I remember being pregnant with my son. I never felt more beautiful: my skin glowed, my hair flowed, I moved slower and with determination much like the crescendo of a great piece of music. Okay, so maybe I'm romanticizing...truth be told my skin was so greasy you could have rubbed my head on a bicycle chain and competed in the Tour De France; the flowing hair was actually like having a headful of sea anemones and the reason I moved slower was not due to grace or a great desire to savor life, it was the 60 pounds of water weight that I was dragging around by week 24.
But even though my pregnancy was less than ideal, there were though magical moments. The first time you go to Wal-Mart and confidently, if not arrogantly, cruise past the feminine product aisle. The decadent sleepiness and peaceful rest that came with not having to make an excuse for taking a nap in the middle of the morning. Being able to lay around like third base and not feeling guilty about it. Those fuzzy, glazed over moments when you are half asleep and you feel that butterfly flit across your tummy for the first time and in that moment you grasp, for just one fraction of a second, the infinite importance of life and its always impending fragility. The dreams you have for that life inside of your body, the hope for a good life, the fear that you will not be able to provide it. A beautiful menagerie, a collage of all of the most beautiful and serene and mystical molecules in the universe - that is your world when you are about to be a mother.
Then they come out, start talking and stop being so mystical and some of the magic of being a mother is replaced by some of the reality. Those daydreams of your little punim holding the knowledge that may one day produce the technology to cure cancer tend to fade when you look in the rearview mirror just in time to see him eating his own boogers. The hopes of artistic genius are pushed to the bottom of the list and replaced the reality that your child is examining the contents of the puppy's vomit in an attempt to recover a missing Lego. Those dreams of distinguished receptions and White House dinners are quickly swept away by the superhero cape made out of an old curtain, a pair of knock-off Christian Dior sunglasses as goggles and a slightly chubby six year old running around in his little Superman boxer briefs jumping off stuff to make sure he hasn't been granted the ability to fly but just doesn't know about it yet.
This was blaringly demonstrated to me last week by the actions of my little man. He lost a tooth and as was tradition we took a picture, put the tooth in the special pouch and put it under Kyser's pillow. As I turned his bed down he disappeared for a moment and came slinking back into his bedroom careful not to reveal the tools he carried.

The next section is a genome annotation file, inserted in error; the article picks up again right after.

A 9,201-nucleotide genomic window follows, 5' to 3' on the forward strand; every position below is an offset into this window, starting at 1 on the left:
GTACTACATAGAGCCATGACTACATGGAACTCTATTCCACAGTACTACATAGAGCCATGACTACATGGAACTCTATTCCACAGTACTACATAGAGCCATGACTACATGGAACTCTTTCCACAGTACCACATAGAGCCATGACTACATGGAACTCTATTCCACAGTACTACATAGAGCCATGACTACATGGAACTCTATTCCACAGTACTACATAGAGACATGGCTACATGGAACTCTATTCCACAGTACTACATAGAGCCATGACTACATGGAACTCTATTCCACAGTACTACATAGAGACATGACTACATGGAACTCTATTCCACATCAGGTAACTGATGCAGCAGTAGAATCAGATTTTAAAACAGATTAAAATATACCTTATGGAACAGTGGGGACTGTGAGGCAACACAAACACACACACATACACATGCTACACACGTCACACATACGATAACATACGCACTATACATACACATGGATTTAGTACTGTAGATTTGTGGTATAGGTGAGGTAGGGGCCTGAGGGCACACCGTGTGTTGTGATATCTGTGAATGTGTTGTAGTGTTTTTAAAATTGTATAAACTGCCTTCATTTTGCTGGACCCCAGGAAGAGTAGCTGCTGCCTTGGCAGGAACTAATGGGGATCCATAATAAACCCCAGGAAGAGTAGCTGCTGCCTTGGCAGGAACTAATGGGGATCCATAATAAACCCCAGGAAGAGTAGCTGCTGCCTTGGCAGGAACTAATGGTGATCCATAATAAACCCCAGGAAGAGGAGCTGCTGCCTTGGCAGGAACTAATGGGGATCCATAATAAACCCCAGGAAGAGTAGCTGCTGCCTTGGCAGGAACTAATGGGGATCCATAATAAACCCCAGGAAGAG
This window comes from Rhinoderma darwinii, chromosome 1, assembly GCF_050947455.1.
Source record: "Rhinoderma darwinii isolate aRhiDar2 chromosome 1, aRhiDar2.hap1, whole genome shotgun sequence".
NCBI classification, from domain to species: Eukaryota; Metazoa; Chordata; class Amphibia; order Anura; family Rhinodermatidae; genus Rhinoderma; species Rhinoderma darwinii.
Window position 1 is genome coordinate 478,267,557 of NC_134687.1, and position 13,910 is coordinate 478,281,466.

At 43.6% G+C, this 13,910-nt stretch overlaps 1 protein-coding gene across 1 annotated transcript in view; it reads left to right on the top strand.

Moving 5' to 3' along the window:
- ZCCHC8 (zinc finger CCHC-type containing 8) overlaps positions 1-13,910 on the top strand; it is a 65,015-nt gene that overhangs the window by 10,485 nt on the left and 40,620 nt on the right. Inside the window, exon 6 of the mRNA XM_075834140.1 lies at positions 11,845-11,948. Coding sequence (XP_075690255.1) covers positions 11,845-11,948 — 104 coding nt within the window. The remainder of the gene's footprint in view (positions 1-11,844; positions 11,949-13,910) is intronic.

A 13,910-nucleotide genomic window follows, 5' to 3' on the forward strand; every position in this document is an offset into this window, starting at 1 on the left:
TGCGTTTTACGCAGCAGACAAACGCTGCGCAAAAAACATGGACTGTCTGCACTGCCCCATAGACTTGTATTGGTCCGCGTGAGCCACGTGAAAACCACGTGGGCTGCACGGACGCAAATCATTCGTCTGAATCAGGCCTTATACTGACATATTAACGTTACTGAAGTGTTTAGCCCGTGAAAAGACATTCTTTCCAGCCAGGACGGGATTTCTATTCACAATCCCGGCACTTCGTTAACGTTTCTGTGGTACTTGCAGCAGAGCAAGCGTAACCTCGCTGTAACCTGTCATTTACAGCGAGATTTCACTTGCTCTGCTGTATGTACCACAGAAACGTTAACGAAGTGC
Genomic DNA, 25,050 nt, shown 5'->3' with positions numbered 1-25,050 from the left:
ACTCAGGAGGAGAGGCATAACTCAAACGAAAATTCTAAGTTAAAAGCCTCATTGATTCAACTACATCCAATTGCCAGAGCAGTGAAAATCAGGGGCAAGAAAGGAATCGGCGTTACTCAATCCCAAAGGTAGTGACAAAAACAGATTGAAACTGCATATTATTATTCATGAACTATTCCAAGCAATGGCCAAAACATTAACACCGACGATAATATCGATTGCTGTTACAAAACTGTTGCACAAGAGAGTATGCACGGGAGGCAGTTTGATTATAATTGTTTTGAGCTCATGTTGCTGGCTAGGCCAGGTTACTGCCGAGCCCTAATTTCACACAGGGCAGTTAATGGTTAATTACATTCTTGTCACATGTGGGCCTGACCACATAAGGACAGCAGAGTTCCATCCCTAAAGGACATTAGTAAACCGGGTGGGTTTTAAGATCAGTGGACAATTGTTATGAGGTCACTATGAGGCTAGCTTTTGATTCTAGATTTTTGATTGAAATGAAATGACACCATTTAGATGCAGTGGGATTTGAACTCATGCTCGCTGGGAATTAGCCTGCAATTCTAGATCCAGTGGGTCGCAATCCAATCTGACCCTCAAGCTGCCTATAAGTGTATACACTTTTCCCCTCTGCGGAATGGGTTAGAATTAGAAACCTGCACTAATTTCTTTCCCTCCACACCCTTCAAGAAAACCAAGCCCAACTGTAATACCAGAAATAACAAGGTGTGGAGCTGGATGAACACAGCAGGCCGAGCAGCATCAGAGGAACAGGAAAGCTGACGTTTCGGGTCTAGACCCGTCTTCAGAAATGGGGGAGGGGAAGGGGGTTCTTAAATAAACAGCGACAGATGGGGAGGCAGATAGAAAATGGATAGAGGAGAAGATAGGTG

"Kyser, what do you have?"
He glanced to the right, a telltale sign that he was developing a story. "Well, uh. Hmmmmmm" He paused and shifted from one foot to the next. "Well, I just thought. Well, see..."
I ducked and shifted to the left, he went right and we met at the foot of the bed where I discovered my little darling was holding a rubber mallet hammer I had been using to take apart the Christmas tree and a Wal-Mart bag. "I wasn't going to hurt her..." Was how my little sweetie began to explain his heinous and diabolic, if not mafia-esque plan to slowly drain the funds of the Tooth Fairy. "I was just gonna wait until she showed up tonight for my tooth then I was gonna whack her on the head and put this bag over her head until you wake up tomorrow and we could get me a jar and poke the holes in the lid. I won't keep her forever, just for awhile."
My son, my sweet little red head cherub. My Opie-Taylor doppleganger, cute little lisp, smattering of freckles across his nose walking talking miracle had hatched a plot to put the screws to the Tooth Fairy. I saw this as a three-pronged pitchfork of dispair: on one hand, I was worried because he had used the word "whack" in one of the many correct contexts and he was only six; on the other hand, I thought perhaps it might behoove me to be a bit more worried about the fact that he had formulated an actual plan of action; and if I could borrow your third hand, I would have to say that my other concern was the fact that my little seraphim had actually coordinated a mob hit involving extortion. To even begin to tell him how this was wrong was almost as complex as addressing the many evils he was layering like a sinister submarine sandwich. So I said that was not the best idea and that if he wanted to have a chance with the Tooth Fairy he better had over the tools of doom and scoot to bed and he did and was out like a little light.
That night, the Tooth Fairy left a note neatly tucked in Kyser's shoe in the living room, explaining that she had heard of the twisted plot and was afraid to go to Kyser's room. She would return to leave his reward in a couple of nights, when she was sure it was safe.
And in all honesty, the "Tooth Fairy" had taken inventory and couldn't account for several blunt objects in the household that could be used as weapons.
The next morning, Kyser was disappointed, and we tried to explain that she was afraid for herself due to his violoent plot but Kyser just shook it off. "She ain't scared, Mom. She goes into people's houses all the time and takes their teeth and you think she ought to be scared of me? I'm a kid with a rubber hammer. What do want?"